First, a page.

Finding Helen in texts is frustrating. Many contradictory facts may be encountered. Who was Helen? What about her life, her power, her birth, her beauty? Was she hated or was she loved? If we were to write a short biography, it might read like this: Helen was the daughter of Leda and Tyndareus/Zeus, and Clytemnestra, Castor and Polydeuces’ sister. Penelope was her cousin. She married Menelaos king of Sparta,… Read more

Journey’s End

~A guest post by Jacqui Donlon and the Oinops Study Group~     “Yea, and if some god shall wreck me in the wine-dark deep, even so I will endure… For already have I suffered full much, and much have I toiled in perils of waves and war.” The Odyssey v  (George Chapman translation)[1] Dear friends, we started out on our journey with this quote (see “The Wine-dark Sea“), and… Read more

Open House | Odyssey or the Return of a Song, with Ioanna Papadopoulou

We were pleased to welcome Ioanna Papadopoulou for an Open House discussion with members of the community.  Dr. Papadopoulou is the E.U. Fellow in Multi-Disciplinary Research/IT and Publications at the Center for Hellenic Studies and an Associate at the Université Libre de Bruxelles (PHI/ Groupe de Philosophie ancienne et médiévale). She guided a discussion on “Odyssey or the Return of a Song.” with reference to the following brief but important… Read more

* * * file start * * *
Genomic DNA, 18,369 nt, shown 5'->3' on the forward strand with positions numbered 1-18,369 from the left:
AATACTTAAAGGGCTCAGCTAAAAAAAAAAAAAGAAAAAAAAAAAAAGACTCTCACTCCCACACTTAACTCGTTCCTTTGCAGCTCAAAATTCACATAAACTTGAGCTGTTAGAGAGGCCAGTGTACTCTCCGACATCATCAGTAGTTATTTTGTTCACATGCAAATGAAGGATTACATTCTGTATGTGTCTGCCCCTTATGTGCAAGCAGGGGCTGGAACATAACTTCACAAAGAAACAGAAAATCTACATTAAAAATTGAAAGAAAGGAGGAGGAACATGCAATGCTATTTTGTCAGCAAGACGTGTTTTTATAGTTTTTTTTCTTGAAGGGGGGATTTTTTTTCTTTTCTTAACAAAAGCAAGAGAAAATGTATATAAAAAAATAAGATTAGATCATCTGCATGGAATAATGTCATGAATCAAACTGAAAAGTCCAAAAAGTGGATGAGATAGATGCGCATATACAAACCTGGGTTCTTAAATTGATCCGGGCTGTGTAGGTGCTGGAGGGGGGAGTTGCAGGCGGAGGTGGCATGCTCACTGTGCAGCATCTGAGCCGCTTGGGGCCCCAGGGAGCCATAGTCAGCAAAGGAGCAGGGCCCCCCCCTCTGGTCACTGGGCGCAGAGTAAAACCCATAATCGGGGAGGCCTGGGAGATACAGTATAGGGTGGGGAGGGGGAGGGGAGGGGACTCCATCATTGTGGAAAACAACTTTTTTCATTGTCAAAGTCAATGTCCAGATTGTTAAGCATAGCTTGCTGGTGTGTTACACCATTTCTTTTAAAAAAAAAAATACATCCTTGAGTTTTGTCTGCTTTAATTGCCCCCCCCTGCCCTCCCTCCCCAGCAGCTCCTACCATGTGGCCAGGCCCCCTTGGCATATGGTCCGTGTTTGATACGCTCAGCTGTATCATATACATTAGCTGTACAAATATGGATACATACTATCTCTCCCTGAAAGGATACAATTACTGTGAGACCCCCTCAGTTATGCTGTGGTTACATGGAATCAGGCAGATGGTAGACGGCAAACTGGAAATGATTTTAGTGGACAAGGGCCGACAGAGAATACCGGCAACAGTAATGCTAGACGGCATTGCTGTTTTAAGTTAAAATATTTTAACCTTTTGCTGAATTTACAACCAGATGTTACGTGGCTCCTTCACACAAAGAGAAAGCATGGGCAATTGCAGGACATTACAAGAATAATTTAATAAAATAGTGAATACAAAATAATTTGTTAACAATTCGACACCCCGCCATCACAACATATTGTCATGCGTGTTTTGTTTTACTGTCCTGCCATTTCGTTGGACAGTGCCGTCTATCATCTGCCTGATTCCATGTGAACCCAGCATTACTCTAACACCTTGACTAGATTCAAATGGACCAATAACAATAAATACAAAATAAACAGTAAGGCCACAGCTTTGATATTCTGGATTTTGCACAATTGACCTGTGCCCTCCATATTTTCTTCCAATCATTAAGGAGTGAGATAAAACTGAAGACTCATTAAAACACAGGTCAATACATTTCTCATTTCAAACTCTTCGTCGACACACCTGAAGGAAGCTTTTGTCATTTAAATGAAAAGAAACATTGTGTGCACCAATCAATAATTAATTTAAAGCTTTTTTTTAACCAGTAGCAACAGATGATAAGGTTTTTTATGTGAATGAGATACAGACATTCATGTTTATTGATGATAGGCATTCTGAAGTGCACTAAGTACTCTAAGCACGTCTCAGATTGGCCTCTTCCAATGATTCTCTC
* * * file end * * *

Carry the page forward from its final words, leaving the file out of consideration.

Open House | Epic narrative, twins, and heroes with Professor Nagy and Douglas Frame

Follow-up conversation with Professor Gregory Nagy (Harvard University) and Douglas Frame The community was very excited to welcome back Professor Gregory Nagy and Douglas Frame. You may watch the video below or on our YouTube channel. Several strands came up throughout the conversation, but here are some of the main topics: Twins seen through the prism of Indo-European vs Near Eastern traditions, and Nestor [1:51] Patroklos as the therapōn of… Read more

In Focus: Iliad 9, lines 524–528

|524 This is how [houtōs] we [= I, Phoenix] learned it, the glories [klea] of men [andrōn] of an earlier time [prosthen], |525 who were heroes [hērōes], whenever one of them was overcome by tempestuous anger. |526 They could be persuaded by way of gifts and could be swayed by words. |527 I totally recall [me-mnē-mai] how this was done—it happened a long time ago, it is not something new—… Read more